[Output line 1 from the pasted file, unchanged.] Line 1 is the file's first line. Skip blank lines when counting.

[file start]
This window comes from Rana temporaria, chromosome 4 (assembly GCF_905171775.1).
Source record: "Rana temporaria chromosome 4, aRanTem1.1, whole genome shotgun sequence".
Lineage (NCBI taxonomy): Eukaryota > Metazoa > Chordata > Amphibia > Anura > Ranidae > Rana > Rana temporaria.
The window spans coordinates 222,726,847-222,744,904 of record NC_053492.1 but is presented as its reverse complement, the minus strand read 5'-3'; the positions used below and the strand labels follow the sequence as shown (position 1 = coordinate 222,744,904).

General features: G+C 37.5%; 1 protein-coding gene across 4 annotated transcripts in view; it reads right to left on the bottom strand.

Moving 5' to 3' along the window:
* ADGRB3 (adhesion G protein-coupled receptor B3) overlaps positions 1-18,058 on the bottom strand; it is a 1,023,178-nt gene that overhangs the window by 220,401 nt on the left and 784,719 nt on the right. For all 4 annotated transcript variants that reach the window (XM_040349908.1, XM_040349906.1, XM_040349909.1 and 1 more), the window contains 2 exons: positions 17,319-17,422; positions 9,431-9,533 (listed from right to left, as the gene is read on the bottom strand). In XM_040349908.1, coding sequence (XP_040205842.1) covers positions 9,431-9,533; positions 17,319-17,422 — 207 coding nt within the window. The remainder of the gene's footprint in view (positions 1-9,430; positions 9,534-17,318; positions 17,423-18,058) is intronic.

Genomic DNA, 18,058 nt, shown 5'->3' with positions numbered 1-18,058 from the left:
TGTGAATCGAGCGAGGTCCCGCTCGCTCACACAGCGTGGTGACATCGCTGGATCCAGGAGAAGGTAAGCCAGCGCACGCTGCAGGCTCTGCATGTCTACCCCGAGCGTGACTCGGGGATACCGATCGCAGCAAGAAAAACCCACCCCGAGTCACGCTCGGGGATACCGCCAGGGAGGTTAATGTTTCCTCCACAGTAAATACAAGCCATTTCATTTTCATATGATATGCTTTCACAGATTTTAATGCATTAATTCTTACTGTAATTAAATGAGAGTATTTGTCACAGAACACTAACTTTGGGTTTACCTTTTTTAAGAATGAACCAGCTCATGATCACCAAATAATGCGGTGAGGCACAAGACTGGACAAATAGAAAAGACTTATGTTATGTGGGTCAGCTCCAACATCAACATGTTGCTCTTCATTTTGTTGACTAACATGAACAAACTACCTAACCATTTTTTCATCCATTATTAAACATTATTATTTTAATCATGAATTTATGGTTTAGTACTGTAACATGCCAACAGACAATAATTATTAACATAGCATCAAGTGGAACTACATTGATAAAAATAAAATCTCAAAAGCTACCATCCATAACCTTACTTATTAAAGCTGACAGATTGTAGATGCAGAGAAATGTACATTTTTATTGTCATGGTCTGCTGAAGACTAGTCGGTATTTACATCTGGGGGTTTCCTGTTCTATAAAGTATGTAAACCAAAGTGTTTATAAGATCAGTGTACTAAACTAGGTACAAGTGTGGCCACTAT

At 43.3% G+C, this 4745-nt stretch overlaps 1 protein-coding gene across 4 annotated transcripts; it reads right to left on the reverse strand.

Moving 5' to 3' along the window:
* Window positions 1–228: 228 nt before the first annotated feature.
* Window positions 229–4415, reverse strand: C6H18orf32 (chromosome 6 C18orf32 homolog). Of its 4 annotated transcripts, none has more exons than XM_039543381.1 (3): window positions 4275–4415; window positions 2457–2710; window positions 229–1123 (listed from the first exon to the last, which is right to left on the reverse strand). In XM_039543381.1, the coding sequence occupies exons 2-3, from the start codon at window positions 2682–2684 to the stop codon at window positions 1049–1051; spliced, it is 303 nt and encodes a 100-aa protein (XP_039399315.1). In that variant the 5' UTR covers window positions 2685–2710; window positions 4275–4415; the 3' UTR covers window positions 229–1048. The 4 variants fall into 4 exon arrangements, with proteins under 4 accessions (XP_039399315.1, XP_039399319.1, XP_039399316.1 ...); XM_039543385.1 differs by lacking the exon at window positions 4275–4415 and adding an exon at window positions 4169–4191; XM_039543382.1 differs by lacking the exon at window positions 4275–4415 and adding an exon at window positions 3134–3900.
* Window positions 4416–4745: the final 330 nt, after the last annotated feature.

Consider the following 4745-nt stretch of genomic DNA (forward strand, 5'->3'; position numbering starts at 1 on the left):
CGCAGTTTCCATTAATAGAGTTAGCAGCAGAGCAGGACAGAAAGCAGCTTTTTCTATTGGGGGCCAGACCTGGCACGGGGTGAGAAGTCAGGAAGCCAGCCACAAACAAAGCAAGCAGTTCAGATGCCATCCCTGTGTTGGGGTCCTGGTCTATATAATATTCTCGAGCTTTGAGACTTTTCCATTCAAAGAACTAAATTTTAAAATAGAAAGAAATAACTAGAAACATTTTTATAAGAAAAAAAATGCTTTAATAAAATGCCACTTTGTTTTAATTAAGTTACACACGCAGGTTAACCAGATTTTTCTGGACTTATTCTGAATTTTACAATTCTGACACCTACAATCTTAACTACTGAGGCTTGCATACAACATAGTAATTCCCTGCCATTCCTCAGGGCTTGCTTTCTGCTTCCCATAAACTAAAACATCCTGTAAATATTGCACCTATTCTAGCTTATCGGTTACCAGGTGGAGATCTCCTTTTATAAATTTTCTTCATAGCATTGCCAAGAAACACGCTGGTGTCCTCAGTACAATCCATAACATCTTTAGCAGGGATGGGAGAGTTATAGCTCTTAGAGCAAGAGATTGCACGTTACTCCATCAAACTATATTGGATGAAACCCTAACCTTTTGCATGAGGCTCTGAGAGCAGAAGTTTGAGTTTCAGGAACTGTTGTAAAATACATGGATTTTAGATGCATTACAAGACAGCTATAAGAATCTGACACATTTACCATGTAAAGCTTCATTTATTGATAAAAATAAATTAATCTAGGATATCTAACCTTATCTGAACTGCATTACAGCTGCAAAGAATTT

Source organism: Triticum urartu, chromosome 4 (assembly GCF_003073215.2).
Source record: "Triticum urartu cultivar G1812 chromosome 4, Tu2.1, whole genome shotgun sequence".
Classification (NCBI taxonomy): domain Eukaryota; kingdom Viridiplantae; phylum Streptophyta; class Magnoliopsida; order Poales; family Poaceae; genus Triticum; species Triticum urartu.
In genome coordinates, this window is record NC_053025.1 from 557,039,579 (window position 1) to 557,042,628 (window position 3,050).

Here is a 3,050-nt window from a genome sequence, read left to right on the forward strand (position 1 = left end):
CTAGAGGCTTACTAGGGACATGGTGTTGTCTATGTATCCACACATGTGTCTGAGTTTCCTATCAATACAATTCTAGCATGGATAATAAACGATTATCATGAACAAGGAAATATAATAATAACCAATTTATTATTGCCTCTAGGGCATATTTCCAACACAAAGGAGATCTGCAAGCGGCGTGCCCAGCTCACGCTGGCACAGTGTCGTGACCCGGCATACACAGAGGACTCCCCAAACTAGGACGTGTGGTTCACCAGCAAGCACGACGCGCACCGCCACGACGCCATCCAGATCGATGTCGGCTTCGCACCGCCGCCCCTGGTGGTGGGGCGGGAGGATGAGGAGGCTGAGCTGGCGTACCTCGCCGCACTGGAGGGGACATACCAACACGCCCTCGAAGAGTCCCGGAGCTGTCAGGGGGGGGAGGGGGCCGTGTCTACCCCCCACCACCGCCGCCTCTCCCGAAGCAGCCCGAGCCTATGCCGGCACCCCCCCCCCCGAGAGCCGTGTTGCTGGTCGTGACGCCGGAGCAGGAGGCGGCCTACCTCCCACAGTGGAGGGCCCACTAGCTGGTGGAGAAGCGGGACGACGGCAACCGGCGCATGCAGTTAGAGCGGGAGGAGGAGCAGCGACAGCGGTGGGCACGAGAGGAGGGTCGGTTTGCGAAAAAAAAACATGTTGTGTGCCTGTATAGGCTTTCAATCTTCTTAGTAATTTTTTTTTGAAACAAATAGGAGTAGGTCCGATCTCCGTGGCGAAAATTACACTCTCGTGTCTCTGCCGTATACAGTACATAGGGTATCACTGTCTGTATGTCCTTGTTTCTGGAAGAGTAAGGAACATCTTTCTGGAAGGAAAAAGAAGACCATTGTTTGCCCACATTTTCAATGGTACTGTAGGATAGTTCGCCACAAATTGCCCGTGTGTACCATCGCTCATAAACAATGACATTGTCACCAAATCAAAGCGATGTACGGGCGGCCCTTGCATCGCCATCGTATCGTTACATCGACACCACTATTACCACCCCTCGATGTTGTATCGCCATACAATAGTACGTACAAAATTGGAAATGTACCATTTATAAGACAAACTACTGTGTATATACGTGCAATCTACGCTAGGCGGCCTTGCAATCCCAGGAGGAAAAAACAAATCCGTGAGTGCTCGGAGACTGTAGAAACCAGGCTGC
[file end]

This window comes from Rana temporaria, chromosome 4 (assembly GCF_905171775.1).